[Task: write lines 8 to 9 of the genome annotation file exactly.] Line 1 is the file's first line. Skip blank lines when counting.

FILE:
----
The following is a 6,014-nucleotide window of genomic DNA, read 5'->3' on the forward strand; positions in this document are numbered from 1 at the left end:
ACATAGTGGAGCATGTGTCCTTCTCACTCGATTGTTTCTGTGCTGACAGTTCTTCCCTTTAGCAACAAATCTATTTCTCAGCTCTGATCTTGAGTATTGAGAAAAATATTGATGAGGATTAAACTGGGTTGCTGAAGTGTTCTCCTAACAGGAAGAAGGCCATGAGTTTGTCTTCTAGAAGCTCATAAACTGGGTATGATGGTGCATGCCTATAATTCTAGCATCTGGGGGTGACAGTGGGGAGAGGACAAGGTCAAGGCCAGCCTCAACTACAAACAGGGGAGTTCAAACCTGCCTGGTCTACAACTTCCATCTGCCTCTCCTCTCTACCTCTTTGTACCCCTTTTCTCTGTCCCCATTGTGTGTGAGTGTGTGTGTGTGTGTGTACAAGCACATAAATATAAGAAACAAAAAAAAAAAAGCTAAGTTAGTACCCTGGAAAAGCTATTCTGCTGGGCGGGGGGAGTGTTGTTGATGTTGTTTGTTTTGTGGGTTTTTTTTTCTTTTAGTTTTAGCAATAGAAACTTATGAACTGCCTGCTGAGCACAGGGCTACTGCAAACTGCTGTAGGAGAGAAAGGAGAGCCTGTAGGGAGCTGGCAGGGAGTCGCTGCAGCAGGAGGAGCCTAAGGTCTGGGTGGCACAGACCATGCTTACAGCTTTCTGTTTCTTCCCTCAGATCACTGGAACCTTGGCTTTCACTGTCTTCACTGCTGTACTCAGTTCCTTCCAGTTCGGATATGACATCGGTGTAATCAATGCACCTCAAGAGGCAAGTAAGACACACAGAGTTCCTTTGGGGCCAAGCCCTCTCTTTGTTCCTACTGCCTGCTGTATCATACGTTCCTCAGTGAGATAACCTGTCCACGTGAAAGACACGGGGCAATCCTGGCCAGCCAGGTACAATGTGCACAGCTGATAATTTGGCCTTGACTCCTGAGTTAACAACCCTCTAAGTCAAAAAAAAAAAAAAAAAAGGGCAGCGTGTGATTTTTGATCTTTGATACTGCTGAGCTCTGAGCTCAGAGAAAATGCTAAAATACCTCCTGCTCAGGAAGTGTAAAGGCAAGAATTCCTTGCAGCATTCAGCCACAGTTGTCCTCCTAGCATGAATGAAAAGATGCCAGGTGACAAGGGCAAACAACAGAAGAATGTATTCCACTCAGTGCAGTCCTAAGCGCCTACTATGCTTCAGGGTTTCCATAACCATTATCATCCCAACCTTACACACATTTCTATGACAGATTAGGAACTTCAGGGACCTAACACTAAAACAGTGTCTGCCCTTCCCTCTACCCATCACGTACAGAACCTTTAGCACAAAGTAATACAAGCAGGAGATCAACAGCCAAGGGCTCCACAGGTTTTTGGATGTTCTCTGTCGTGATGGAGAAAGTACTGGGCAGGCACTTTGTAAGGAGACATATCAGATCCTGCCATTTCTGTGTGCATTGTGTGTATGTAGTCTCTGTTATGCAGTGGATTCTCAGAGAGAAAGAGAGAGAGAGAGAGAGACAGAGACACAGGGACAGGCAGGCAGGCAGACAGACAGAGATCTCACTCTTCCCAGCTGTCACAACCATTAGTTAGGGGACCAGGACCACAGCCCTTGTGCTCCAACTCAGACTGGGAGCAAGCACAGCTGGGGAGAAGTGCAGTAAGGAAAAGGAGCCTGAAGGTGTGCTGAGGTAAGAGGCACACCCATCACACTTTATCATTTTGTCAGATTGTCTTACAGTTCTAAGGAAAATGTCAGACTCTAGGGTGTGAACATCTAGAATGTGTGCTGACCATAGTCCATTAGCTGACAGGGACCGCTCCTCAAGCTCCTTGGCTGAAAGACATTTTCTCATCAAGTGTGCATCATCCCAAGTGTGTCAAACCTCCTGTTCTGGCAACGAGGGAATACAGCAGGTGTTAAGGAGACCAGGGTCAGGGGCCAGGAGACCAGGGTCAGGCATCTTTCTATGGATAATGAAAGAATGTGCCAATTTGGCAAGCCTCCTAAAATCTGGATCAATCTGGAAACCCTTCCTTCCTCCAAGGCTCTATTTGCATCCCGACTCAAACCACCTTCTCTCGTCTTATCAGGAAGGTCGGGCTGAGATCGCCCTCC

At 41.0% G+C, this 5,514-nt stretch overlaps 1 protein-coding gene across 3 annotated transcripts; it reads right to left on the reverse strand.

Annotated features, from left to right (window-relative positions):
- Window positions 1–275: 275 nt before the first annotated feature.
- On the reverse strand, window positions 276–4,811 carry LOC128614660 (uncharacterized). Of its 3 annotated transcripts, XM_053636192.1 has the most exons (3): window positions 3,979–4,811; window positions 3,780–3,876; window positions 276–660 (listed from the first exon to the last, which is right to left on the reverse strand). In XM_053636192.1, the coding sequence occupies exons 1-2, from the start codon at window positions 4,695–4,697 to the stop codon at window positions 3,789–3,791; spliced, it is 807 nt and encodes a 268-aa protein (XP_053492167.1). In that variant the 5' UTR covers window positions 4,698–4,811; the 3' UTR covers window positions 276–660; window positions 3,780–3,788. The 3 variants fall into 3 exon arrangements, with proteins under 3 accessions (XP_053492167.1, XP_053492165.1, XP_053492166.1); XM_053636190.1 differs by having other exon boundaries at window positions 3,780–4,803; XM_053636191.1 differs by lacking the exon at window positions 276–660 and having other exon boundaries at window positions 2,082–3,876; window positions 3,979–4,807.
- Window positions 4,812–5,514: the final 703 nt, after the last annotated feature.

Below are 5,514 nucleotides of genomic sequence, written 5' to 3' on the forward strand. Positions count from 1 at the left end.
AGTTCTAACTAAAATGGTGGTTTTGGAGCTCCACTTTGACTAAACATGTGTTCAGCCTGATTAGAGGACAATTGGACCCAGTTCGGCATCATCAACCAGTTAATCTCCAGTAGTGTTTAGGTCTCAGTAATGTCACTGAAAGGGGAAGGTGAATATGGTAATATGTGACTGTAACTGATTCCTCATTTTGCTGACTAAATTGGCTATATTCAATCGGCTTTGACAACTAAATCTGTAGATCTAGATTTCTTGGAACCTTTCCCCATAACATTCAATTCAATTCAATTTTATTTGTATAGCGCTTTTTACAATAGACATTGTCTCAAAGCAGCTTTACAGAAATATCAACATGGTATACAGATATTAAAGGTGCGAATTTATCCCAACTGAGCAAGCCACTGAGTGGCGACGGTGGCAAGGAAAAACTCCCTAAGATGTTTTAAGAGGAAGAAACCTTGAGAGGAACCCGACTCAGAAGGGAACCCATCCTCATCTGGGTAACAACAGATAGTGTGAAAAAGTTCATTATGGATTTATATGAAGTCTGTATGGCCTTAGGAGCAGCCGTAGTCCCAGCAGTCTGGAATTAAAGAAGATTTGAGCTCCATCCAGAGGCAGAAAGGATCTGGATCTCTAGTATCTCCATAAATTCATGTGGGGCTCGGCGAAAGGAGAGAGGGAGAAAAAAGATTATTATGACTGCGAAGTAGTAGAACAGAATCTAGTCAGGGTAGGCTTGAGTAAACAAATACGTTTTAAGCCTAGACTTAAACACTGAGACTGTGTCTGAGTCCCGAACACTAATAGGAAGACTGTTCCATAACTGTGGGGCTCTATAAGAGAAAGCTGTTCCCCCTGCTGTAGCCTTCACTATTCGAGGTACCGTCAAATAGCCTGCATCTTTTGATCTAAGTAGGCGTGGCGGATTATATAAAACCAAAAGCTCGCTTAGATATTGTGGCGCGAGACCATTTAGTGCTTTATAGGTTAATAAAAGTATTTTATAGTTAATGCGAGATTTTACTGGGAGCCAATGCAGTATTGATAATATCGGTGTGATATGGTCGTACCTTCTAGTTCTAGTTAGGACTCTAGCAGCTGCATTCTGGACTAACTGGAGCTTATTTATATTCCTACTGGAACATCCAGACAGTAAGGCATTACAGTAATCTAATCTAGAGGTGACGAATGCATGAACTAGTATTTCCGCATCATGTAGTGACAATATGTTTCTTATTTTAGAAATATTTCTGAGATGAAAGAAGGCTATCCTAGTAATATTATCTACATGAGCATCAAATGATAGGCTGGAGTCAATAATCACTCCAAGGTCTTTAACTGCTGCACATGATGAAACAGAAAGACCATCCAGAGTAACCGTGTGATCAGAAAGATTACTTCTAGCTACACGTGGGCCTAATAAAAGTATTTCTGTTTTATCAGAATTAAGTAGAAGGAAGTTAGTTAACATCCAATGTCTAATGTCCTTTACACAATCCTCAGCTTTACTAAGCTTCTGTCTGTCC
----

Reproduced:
Below are 5,514 nucleotides of genomic sequence, written 5' to 3' on the forward strand. Positions count from 1 at the left end.
AGTTCTAACTAAAATGGTGGTTTTGGAGCTCCACTTTGACTAAACATGTGTTCAGCCTGATTAGAGGACAATTGGACCCAGTTCGGCATCATCAACCAGTTAATCTCCAGTAGTGTTTAGGTCTCAGTAATGTCACTGAAAGGGGAAGGTGAATATGGTAATATGTGACTGTAACTGATTCCTCATTTTGCTGACTAAATTGGCTATATTCAATCGGCTTTGACAACTAAATCTGTAGATCTAGATTTCTTGGAACCTTTCCCCATAACATTCAATTCAATTCAATTTTATTTGTATAGCGCTTTTTACAATAGACATTGTCTCAAAGCAGCTTTACAGAAATATCAACATGGTATACAGATATTAAAGGTGCGAATTTATCCCAACTGAGCAAGCCACTGAGTGGCGACGGTGGCAAGGAAAAACTCCCTAAGATGTTTTAAGAGGAAGAAACCTTGAGAGGAACCCGACTCAGAAGGGAACCCATCCTCATCTGGGTAACAACAGATAGTGTGAAAAAGTTCATTATGGATTTATATGAAGTCTGTATGGCCTTAGGAGCAGCCGTAGTCCCAGCAGTCTGGAATTAAAGAAGATTTGAGCTCCATCCAGAGGCAGAAAGGATCTGGATCTCTAGTATCTCCATAAATTCATGTGGGGCTCGGCGAAAGGAGAGAGGGAGAAAAAAGATTATTATGACTGCGAAGTAGTAGAACAGAATCTAGTCAGGGTAGGCTTGAGTAAACAAATACGTTTTAAGCCTAGACTTAAACACTGAGACTGTGTCTGAGTCCCGAACACTAATAGGAAGACTGTTCCATAACTGTGGGGCTCTATAAGAGAAAGCTGTTCCCCCTGCTGTAGCCTTCACTATTCGAGGTACCGTCAAATAGCCTGCATCTTTTGATCTAAGTAGGCGTGGCGGATTATATAAAACCAAAAGCTCGCTTAGATATTGTGGCGCGAGACCATTTAGTGCTTTATAGGTTAATAAAAGTATTTTATAGTTAATGCGAGATTTTACTGGGAGCCAATGCAGTATTGATAATATCGGTGTGATATGGTCGTACCTTCTAGTTCTAGTTAGGACTCTAGCAGCTGCATTCTGGACTAACTGGAGCTTATTTATATTCCTACTGGAACATCCAGACAGTAAGGCATTACAGTAATCTAATCTAGAGGTGACGAATGCATGAACTAGTATTTCCGCATCATGTAGTGACAATATGTTTCTTATTTTAGAAATATTTCTGAGATGAAAGAAGGCTATCCTAGTAATATTATCTACATGAGCATCAAATGATAGGCTGGAGTCAATAATCACTCCAAGGTCTTTAACTGCTGCACATGATGAAACAGAAAGACCATCCAGAGTAACCGTGTGATCAGAAAGATTACTTCTAGCTACACGTGGGCCTAATAAAAGTATTTCTGTTTTATCAGAATTAAGTAGAAGGAAGTTAGTTAACATCCAATGTCTAATGTCCTTTACACAATCCTCAGCTTTACTAAGCTTCTGTCTGTCC